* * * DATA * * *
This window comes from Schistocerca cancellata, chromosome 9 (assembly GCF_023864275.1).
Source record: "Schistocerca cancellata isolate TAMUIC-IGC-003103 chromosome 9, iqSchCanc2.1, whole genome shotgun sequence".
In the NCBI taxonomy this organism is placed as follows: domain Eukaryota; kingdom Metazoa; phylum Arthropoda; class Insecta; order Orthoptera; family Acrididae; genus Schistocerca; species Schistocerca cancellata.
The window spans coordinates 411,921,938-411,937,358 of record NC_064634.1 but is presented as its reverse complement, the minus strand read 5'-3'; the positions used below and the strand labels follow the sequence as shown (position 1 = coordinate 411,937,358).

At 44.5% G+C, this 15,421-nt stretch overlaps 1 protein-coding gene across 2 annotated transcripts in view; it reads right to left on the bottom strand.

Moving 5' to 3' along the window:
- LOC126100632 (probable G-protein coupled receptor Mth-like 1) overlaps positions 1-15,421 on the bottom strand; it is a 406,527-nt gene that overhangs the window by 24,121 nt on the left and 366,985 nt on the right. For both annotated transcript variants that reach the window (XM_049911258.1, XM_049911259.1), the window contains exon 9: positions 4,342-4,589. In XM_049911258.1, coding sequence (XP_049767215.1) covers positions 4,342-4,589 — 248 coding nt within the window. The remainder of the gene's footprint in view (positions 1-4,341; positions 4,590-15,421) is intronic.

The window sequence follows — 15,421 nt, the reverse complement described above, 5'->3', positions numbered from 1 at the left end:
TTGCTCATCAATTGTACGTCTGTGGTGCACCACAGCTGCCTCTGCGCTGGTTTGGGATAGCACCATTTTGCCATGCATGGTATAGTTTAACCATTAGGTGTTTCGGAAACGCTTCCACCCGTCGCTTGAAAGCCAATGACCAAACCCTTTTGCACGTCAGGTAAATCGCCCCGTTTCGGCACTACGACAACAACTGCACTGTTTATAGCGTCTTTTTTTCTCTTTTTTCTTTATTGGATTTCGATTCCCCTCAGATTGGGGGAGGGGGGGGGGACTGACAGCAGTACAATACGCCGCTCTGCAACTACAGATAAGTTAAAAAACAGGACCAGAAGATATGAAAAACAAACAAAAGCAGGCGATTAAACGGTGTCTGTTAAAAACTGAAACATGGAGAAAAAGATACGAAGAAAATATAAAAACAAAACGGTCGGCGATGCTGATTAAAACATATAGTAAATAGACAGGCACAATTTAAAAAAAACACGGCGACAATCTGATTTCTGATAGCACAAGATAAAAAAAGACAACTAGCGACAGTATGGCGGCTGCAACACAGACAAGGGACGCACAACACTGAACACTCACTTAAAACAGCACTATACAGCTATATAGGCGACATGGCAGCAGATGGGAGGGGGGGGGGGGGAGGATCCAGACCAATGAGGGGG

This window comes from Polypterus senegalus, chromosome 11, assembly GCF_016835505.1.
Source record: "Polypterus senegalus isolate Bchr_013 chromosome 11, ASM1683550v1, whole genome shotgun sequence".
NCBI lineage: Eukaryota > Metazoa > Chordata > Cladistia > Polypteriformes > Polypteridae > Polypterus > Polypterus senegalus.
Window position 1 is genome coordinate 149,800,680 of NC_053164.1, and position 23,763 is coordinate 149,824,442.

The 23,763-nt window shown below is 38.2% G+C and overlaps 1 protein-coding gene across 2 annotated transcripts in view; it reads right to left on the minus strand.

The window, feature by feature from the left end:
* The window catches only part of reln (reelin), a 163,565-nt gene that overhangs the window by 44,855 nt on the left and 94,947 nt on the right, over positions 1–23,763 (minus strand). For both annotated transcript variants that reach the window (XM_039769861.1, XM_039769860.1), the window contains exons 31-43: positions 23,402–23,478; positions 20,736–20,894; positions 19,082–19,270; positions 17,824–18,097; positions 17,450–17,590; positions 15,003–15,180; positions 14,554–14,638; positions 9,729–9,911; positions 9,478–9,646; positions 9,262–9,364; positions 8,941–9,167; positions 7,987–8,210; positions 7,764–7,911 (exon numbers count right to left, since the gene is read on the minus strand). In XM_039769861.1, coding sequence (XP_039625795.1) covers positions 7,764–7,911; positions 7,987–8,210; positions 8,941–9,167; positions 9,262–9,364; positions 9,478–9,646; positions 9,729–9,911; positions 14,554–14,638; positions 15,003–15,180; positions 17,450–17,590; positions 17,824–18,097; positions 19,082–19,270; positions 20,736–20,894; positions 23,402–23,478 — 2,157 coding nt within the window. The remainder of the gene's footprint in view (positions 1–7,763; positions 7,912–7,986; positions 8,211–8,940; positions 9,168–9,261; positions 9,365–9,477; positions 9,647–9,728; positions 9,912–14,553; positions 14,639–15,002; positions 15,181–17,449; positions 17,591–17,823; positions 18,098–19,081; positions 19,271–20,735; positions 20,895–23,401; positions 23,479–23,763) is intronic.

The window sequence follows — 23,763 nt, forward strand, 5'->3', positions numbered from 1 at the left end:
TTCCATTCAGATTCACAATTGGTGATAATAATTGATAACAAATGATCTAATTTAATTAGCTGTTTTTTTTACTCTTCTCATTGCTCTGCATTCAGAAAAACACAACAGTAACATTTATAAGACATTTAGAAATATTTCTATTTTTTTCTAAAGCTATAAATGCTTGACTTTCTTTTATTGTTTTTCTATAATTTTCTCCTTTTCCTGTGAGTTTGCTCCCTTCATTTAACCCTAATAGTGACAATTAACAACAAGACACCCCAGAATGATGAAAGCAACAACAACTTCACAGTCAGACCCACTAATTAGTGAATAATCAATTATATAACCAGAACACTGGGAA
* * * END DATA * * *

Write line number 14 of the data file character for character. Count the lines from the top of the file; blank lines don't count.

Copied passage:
The 23,763-nt window shown below is 38.2% G+C and overlaps 1 protein-coding gene across 2 annotated transcripts in view; it reads right to left on the minus strand.